August 1964 | Volume 15, Issue 5
If, like the couple above, you were touring Washington in the mid-1880’s, you could meet President Cleveland and shake his hand by simply walking into the White House. At one o’clock every day, a reporter explained, “The President goes downstairs to lunch, and on his way to the private dining-room passes through the East Room to see the sovereign people congregated there. … The President wastes no time, but goes along the line like an old-fashioned beau dancing the grand right and left figure of a cotillion, and then goes to his luncheon.” Such a zoolike existence was normal for Presidents during most of the nation’s first century; every American felt he had the right to enter the White House unannounced and verify with his own eyes that the President was on the job. Then came high-speed film photography, ushered in by George Eastman’s handborne Kodak camera; one of the first was owned by the White House visitor at right. Thereafter, monitoring presidential activity became the assignment of news photographers, newsreel cameramen, and eventually television crews. From the vast archive of eye- witness history that White House photographers ^ have been building up during the past 115 years, ^ some highlights are presented on the following pages.
The first camera to enter the White House belonged to Mathew Brady, and he used it to make a rather grim portrait of President James K. Polk (left, center). The’date was February 14, 1849; three weeks later Polk would be out of office, and in June of that year he would be dead, his health broken by incessant hard work during the Mexican War. But while he was President he was still pursued by people demanding last-minute favors. In his diary for February 14 he wrote, “The number of persons, male and female, who called this morning was unusually great, and the importunate applications for office were exceedingly annoying.” Almost as an afterthought he added: ’II yielded to the request of an artist named Brady, of New York, by sitting for my daguerreotype likeness today. I sat in the large dining-room.”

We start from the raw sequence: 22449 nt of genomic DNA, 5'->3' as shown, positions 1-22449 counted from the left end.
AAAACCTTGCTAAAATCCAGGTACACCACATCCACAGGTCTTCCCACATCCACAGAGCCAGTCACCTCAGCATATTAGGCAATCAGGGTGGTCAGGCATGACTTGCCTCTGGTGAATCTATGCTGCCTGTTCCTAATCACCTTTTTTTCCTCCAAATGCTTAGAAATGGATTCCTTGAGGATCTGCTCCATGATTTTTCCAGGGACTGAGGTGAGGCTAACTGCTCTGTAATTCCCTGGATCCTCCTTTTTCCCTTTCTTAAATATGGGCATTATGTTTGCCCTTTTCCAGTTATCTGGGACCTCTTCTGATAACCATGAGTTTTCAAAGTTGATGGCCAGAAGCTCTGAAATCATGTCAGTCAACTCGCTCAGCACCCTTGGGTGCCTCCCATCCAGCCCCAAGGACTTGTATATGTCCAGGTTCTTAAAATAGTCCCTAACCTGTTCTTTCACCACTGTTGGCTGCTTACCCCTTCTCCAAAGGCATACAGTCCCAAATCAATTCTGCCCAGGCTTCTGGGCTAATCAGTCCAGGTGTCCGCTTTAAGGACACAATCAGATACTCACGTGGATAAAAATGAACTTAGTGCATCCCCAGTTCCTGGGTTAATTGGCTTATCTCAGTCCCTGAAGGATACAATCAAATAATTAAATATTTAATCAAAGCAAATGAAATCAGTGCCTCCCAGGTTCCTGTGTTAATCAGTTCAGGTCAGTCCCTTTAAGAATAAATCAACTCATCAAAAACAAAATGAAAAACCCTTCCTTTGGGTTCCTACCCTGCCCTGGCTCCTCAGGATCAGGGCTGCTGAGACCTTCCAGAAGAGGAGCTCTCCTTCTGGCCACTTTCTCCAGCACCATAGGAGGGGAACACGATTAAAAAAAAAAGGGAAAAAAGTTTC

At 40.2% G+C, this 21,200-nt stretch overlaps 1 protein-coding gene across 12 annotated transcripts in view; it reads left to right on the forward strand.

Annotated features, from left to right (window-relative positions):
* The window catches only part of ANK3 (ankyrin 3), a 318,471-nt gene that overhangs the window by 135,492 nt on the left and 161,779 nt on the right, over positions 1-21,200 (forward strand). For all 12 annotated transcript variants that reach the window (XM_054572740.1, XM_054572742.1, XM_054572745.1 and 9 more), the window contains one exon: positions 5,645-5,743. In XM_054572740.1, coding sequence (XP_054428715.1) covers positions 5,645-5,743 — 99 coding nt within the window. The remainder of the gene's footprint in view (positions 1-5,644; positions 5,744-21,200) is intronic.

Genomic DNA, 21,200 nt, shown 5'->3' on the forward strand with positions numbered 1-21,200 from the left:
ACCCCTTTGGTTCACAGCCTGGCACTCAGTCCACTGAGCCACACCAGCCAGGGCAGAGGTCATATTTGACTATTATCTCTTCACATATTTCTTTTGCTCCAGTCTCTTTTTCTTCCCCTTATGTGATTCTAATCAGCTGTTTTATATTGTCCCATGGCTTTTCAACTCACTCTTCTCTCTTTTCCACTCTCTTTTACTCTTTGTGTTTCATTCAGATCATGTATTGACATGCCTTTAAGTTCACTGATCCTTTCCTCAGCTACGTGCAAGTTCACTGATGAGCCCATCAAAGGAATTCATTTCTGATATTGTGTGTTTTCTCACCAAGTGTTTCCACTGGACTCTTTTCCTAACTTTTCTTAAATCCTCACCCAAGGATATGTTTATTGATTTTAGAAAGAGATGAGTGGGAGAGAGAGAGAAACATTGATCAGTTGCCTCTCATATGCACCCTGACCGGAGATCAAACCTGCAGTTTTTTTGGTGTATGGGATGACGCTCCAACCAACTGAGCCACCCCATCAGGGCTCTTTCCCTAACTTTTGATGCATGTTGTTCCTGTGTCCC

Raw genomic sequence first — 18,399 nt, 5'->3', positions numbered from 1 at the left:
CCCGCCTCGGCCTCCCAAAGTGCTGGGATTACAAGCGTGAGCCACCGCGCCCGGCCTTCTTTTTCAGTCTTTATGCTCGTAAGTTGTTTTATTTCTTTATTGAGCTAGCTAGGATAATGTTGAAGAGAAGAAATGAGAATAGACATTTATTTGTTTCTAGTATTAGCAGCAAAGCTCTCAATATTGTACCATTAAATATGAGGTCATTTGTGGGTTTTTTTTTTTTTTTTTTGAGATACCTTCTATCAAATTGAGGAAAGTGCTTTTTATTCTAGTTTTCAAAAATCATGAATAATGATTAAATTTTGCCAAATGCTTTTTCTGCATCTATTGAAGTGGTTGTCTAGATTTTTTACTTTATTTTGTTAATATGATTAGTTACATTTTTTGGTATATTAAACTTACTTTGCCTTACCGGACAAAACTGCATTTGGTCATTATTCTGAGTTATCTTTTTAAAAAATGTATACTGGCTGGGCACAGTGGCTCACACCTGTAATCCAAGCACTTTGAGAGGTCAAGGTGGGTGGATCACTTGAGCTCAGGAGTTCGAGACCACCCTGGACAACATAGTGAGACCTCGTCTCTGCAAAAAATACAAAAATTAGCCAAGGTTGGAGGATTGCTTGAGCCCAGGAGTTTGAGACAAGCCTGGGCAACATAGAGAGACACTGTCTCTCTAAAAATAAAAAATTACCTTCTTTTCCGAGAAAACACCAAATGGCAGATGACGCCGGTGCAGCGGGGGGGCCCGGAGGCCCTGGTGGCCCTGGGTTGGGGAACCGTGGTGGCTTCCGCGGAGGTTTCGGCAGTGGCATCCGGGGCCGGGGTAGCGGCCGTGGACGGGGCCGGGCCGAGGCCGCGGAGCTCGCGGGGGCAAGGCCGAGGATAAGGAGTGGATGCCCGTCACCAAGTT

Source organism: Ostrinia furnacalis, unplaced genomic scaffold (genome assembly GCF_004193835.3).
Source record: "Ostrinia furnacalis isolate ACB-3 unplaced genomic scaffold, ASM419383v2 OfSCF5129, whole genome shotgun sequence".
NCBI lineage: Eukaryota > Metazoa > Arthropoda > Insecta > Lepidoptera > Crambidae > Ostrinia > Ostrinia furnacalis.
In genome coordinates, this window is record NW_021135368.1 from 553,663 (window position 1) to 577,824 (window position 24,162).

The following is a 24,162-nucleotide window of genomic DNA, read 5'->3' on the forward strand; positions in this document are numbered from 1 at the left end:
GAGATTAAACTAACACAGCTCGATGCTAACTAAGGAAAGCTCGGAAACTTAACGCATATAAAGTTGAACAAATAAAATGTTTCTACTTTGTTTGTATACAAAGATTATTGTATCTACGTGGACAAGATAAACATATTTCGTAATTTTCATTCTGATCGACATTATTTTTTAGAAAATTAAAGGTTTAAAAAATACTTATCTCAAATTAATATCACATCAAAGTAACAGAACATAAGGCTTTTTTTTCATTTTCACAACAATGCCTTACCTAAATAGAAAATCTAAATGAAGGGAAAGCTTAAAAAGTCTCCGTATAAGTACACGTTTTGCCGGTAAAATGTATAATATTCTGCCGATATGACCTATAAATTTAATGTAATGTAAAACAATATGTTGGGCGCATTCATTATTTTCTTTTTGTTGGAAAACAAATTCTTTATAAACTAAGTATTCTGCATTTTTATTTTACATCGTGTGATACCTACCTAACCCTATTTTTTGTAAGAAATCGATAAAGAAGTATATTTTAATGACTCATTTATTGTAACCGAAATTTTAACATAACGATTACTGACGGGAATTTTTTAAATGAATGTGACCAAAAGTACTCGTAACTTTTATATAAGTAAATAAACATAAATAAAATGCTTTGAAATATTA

Folk’s mood accounts for his grouchy expression, but his frozen pose was due to the limitations of the first photographic process. Even in a well-lighted studio a daguerreotype (a positive print on silver-plated copper) required twenty to forty seconds of exposure, during which any slight movement would ruin the picture. The “wet-plate” collodion-on-glass technique which Brady used later in his Civil War reporting—and which also produced the handsome view of the White House above —was only a little faster. Most of the Civil War battlefield pictures were made with five- or six-second exposures. In the 1870’s the camera finally began to catch up with motion, using dry glass plates and then flexible film coated with highly sensitive emulsions. After 1890 it was no longer necessary to strike a rigid pose.
All during this early period the relations between photographers and Presidents were on a catch-as-catchcan basis. There was no such thing as photo-journalism, since the halftone process for printing photographs was not perfected until the 1890’s. If you wanted to see the camera likeness of a President or First Lady you had to visit the studio of a famous photographer like Brady, where they were on display to attract business, or you could buy a small mounted print to take home. Abigail Fillmore was a popular early seller; women admired her for her White House parties, which featured cultural celebrities like Jenny Lind, Washington Irving, and William Makepeace Thackeray.
Some photographers made a great deal of money selling pictures of famous people, and some Presidents objected to this when it invaded their private lives. Grover Cleveland excluded photographers from his 1886 White House wedding, and did his best to prevent circulation of his pretty bride’s picture. McKinley always stiffened in front of a camera—and always hid his cigar.
It was Theodore Roosevelt who set a modern precedent by allowing photographers to follow him around and take unposed pictures of him in action. Teddy was a frank exhibitionist who loved to perform in front of a camera; he was also a keen politician who knew that advances in pictorial journalism were expanding his audience to millions. Most Presidents since Teddy have followed his example, and in recent years they have learned to be television stars as well. Presidents know, better than most people, that the camera is no longer merely a witness of what goes on at the White House. It has become a major factor in deciding who lives there.